The levels of interaction are the greatest strength of the format. Winner is a terrific interrogator, fun, fierce and provocative, always ready to ask the difficult question and persist with it, chipping away at the cool reserve. When discussing penalties, for example, Bergkamp finds himself firmly on the back foot, fending off criticisms of his national team’s shoot-out performances.

DB: ‘You’re telling me he [Frank de Boer, Euro 2000] took the penalty wrong?’

DW: He did take the penalty wrong. It was terrible.

DB: ‘No, it was a miss.’

DW: It was a terrible penalty.

DB: ‘He missed the penalty, therefore it’s not good. You can’t have a good penalty that is saved. I’ve tried to explain that…’

The professional that he is, Bergkamp fully commits to Winner’s innovative style, even responding to what others have said about him earlier in the chapter. In ‘Intermezzo’, covering his unhappy spell at Inter Milan, he advises Winner on who to speak to, saying ‘We need an opinion, don’t we? … I don’t mind, as long as I get a chance to react.’ And after ‘Their Truth’ (three cautiously critical interviews with the manager and two teammates), we get ‘My Truth’, the carefully considered retort. It’s the football writing equivalent of Lars Von Trier directing an episode of Eastenders.

So what do we learn? Bergkamp’s dogged pursuit of footballing perfection extends to a keen interest in both physiology and geometry (‘you have to get all angles and the maths correct…It’s like solving the puzzle’). The Dutch legend is as eloquent as you’d expect on the subjects of touch, time, passing and space. Have YouTube at the ready, as we’re treated to in-depth studies of key assists and goals, including that one against Newcastle. And it turns out there’s warmth beneath the ice; while he was never too bothered about making friends in football, once he’d settled at Arsenal he became the team prankster, putting Martin Keown’s clothes up step-ladders and pulling Ray Parlour’s shorts down at training.

All very entertaining but then there’s the other, more intriguing side of Dennis that conforms to that age-old Dutch stereotype. Quiet and polite he may often be, but he’s also confident, driven and obstinate. He’s an ‘adventurer’ who has always made his own decisions, whether that be choosing Inter over the Dutch-haven of AC Milan, or refusing to travel by plane. He had no idols growing up and he’s never been a follower – for Bergkamp, football is all about being unique. Early on, he tells us, ‘My best trainers were the ones who let me do my own thing: Cruyff, Wenger and Guus Hiddink’. Those who tried to dictate his play, on the other hand (namely Louis Van Gaal and Ottavio Bianchi), quickly found themselves with an unhappy player on their hands.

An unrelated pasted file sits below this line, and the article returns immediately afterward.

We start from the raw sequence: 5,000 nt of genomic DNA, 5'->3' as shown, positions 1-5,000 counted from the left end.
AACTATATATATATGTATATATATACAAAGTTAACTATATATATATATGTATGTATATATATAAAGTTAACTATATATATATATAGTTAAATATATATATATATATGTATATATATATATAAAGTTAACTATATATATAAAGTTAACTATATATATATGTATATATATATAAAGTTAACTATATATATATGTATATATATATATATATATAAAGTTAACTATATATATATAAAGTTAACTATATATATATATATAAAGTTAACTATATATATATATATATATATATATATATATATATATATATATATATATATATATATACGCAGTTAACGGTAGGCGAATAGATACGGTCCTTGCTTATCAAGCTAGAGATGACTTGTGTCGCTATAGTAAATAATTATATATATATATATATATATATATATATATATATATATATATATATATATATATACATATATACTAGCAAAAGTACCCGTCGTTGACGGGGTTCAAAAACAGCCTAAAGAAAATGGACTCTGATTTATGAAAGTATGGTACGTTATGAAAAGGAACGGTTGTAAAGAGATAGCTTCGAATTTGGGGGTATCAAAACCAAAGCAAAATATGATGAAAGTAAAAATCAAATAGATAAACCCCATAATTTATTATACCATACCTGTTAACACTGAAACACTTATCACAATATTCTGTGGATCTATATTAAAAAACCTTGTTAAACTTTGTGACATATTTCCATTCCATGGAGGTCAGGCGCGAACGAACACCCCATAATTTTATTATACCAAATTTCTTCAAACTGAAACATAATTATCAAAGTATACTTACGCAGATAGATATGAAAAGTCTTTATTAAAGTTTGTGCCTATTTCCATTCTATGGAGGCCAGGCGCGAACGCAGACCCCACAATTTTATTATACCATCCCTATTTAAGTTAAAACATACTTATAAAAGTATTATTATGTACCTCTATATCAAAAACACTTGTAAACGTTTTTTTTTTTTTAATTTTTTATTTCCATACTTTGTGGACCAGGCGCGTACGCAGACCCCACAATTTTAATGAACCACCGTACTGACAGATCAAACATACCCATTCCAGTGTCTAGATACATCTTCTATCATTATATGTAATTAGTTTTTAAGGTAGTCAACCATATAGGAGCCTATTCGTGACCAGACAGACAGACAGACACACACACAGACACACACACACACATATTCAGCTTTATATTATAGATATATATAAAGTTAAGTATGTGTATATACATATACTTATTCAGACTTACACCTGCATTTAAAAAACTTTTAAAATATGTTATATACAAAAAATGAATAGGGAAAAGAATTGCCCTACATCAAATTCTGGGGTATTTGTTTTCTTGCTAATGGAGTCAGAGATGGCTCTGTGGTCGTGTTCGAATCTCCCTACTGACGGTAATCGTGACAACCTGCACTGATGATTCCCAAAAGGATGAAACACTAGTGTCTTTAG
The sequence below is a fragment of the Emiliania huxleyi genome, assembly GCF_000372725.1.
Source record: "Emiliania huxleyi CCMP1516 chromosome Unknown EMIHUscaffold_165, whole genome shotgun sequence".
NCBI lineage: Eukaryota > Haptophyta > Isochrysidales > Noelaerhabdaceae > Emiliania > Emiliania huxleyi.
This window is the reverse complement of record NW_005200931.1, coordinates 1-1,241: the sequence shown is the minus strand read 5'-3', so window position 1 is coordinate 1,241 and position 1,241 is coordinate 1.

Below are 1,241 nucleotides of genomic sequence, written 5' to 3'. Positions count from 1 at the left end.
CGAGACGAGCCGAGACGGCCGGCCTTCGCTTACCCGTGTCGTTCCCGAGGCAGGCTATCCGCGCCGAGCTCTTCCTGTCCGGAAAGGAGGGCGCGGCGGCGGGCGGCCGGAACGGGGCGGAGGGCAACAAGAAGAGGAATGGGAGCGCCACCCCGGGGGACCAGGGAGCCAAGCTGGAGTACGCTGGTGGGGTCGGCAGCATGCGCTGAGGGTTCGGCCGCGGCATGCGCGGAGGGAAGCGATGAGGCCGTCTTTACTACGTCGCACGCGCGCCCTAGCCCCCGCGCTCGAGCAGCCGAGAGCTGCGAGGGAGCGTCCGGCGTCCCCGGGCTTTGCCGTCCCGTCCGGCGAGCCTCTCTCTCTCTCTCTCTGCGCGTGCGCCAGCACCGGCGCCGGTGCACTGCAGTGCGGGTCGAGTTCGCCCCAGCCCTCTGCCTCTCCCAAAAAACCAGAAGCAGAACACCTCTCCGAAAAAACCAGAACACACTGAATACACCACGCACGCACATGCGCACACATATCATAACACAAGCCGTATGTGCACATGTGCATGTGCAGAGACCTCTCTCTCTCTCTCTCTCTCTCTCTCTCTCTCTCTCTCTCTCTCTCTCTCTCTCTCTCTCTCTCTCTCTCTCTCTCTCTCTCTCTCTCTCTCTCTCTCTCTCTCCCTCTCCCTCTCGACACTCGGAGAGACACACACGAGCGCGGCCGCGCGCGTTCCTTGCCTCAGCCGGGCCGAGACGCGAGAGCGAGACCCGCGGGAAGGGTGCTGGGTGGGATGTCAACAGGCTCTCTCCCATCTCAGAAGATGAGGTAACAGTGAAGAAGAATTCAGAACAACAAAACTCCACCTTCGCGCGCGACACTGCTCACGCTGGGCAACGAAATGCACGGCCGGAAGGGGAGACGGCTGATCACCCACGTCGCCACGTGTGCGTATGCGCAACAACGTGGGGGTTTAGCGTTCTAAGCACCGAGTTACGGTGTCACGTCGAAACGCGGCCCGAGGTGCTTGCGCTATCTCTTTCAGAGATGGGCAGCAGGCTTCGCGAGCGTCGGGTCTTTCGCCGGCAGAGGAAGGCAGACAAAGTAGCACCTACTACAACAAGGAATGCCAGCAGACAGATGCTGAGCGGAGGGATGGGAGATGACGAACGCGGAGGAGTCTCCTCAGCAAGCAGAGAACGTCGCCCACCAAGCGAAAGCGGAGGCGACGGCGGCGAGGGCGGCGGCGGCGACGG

As you’d expect from the writer of the classic Brilliant Orange, many of Winner’s most detailed and illuminating sections here concern matters Dutch. Stillness and Speed begins and ends at Ajax under the watchful eye of the footballing revolutionary Johan Cruyff, with Bergkamp first as a Cup Winners’ Cup-winning school kid and later as the coach of De Toekomst (‘The Future’). In between these bookends, twin chapters ‘Player Power’ and ‘Power Player’ deftly unravel the national team disappointments at Euro 96, World Cup 98 and Euro 2000. As Thierry Henry puts it, ‘That Dutch team with Dennis didn’t win anything – crazy! Too crazy for me.’

Where the book feels surprisingly hollow is in the 130-plus pages on Bergkamp’s 11 years at Arsenal. Abandoning strict chronology, Winner opts for a thematic approach, with chapters on fitness, cheating, leadership and penalties. Detail is substituted for overview. We’re told of ‘The Plan’ that Dennis signed up for but we’re not really told aboutits development, its ebb and flow. Instead of season-by-season analysis, these chapters are dominated by laudatory quote after laudatory quote from the likes of Ian Wright, Tony Adams and Thierry Henry. The surface is more stroked than scratched; Nicolas Anelka, Bergkamp’s strike partner for 2 key seasons (1997-9), is only mentioned once in passing, while Arsenal and Holland teammate Giovanni van Bronckhorst is never mentioned. Instead, a chapter is given over to Bergkamp’s interest in golf. Perplexing, frustrating, but Winner did warn us; a distinctive book for a truly distinctive footballer.

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I Am Zlatan Ibrahimović

I Am Zlatan Ibrahimović

By Zlatan Ibrahimović (told to David Lagercrantz)

Penguin, 2013